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In many regions of the world, births, marriages, divorces, and deaths are not universally or routinely registered, and the causes of death are not documented. This means that people lack the documents they need to prove their identity to get access to basic services. Women and girls face unique barriers, including laws in some countries that require the signature of a husband or father on official registration documents.

Research by the World Bank shows that more than 1.1 billion people worldwide are unable to prove who they are.

An infant is issued an identity card
Photo credit: Mia Harbitz
It is estimated that the births of nearly one-quarter of children under the age of 5 worldwide have never been recorded. And yet, one of the Sustainable Development Goal targets – specifically 16.9 – is to provide legal identity for all by 2030, including birth registration.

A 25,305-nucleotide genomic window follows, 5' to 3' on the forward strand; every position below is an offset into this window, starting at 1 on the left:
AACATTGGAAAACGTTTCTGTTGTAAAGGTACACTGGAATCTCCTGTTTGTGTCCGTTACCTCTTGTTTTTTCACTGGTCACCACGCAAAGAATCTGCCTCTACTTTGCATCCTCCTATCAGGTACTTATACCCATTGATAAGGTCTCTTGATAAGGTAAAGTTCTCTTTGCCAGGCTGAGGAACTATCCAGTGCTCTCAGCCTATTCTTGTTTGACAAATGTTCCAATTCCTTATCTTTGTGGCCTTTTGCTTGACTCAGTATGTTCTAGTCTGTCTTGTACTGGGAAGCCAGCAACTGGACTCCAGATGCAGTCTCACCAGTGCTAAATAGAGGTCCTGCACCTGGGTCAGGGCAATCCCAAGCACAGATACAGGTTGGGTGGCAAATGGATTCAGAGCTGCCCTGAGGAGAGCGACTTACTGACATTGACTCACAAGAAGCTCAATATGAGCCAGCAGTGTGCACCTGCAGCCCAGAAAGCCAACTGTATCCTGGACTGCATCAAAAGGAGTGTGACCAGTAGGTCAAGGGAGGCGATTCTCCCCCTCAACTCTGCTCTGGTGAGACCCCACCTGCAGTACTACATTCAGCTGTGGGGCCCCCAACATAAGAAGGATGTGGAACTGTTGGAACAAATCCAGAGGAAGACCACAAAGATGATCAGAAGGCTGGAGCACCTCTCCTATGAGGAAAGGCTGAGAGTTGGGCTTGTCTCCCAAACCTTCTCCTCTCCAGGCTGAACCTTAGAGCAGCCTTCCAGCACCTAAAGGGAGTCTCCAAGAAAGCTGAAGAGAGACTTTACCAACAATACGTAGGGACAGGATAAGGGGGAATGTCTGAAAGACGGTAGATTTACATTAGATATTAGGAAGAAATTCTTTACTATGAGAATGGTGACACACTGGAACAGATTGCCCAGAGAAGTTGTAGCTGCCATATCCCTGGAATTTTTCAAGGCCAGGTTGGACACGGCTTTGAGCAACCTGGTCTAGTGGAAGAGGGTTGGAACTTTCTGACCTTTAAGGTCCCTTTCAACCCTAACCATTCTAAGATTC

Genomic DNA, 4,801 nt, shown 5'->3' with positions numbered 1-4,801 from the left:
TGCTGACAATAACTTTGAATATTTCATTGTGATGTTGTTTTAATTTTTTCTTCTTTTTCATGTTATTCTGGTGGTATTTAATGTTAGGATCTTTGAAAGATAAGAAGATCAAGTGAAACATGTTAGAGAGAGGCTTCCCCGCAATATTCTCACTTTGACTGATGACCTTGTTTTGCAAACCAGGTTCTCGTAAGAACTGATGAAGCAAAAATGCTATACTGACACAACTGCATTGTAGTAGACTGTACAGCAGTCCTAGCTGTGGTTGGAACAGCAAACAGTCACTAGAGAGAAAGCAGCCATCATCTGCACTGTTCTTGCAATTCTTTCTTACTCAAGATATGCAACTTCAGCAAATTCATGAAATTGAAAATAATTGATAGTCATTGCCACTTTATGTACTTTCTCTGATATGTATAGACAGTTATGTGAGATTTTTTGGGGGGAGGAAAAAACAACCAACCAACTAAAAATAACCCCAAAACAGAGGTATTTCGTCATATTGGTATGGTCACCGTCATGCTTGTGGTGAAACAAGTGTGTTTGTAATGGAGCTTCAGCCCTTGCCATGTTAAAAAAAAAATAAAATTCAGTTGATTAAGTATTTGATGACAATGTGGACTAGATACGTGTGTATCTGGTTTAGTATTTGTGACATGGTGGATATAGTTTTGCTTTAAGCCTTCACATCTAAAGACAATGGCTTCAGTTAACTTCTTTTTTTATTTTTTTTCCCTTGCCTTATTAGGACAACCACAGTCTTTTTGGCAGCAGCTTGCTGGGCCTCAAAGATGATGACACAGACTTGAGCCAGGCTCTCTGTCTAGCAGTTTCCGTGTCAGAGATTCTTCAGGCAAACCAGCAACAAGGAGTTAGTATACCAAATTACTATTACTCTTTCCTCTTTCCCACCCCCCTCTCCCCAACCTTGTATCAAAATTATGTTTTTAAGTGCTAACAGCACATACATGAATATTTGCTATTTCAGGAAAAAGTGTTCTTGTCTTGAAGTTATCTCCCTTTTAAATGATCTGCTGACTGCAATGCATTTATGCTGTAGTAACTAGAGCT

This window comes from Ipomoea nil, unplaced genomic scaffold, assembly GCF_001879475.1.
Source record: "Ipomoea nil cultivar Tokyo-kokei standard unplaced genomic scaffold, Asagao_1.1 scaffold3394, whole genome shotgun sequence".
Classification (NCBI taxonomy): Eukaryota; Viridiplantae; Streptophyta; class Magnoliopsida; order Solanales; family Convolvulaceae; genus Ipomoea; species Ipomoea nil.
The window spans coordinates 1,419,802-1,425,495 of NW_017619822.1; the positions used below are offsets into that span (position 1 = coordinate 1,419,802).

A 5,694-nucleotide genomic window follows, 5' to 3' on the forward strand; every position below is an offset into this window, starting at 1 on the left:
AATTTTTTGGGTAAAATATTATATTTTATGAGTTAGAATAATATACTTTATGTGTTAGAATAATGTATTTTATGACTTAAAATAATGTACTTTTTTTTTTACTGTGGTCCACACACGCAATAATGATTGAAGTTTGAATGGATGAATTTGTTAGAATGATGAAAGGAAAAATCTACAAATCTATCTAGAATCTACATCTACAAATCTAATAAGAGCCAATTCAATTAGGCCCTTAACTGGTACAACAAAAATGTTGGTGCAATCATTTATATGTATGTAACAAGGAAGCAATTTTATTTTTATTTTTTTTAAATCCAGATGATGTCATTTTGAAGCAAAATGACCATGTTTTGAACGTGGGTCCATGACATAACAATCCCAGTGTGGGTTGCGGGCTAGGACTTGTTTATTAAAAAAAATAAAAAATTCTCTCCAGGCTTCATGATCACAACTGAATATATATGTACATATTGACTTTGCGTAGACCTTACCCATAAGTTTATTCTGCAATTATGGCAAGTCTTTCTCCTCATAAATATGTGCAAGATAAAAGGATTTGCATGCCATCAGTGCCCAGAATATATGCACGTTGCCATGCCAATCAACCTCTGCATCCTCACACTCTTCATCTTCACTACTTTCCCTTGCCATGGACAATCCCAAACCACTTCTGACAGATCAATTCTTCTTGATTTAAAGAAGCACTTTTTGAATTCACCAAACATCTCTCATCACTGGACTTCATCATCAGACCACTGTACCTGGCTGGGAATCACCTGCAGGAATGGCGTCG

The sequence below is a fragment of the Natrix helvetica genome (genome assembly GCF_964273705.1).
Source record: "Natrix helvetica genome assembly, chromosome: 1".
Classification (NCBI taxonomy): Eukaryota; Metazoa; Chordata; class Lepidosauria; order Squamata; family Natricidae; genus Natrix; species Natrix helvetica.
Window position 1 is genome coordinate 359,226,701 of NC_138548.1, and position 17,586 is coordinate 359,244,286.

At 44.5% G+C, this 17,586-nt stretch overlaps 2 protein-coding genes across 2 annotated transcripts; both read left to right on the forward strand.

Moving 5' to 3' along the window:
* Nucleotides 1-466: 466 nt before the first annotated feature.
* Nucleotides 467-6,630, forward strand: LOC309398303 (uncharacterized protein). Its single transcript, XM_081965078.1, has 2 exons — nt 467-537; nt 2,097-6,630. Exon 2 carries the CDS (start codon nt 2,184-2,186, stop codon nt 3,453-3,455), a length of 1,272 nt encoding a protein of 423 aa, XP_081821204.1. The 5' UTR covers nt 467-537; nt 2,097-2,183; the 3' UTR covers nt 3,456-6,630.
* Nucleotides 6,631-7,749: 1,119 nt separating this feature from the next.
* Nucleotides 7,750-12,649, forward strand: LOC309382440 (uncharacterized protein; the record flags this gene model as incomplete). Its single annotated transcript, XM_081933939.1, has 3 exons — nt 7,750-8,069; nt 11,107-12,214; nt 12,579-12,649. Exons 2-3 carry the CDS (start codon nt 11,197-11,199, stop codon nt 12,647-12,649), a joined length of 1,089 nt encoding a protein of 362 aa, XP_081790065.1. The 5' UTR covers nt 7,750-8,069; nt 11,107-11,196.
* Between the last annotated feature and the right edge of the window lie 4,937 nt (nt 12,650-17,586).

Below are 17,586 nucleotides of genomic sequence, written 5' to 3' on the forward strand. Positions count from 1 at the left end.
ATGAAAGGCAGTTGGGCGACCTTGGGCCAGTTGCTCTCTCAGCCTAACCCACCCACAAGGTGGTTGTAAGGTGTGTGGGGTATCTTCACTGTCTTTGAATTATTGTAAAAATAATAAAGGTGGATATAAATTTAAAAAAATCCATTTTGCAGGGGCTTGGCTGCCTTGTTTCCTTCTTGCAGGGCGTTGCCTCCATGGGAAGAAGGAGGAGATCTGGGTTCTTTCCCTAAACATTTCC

Obstacles to a functioning CRVS system

Institutional barriers common to civil registration and vital statistics include:

  • Outdated and inadequate legal frameworks governing civil registration and vital statistics 
  • Lack of political vision 
  • Lack of coordination between government departments  
  • Human resource skills and capacity gaps 
  • Inadequate operating budgets

Social barriers that may hinder timely registration include:

  • People do not understand the importance of birth and death registration
  • Linguistic differences and cultural practices are different from a country’s predominant language and practices
  • Stigma associated with teen births, or single mothers
  • Socio-cultural practices around death
  • Legislation contradicts social norms
  • Direct and indirect costs associated with registration, such as fees and travel

These are challenges we are seeking to address through research, knowledge exchange, and capacity building support for countries wishing to develop strong CRVS systems.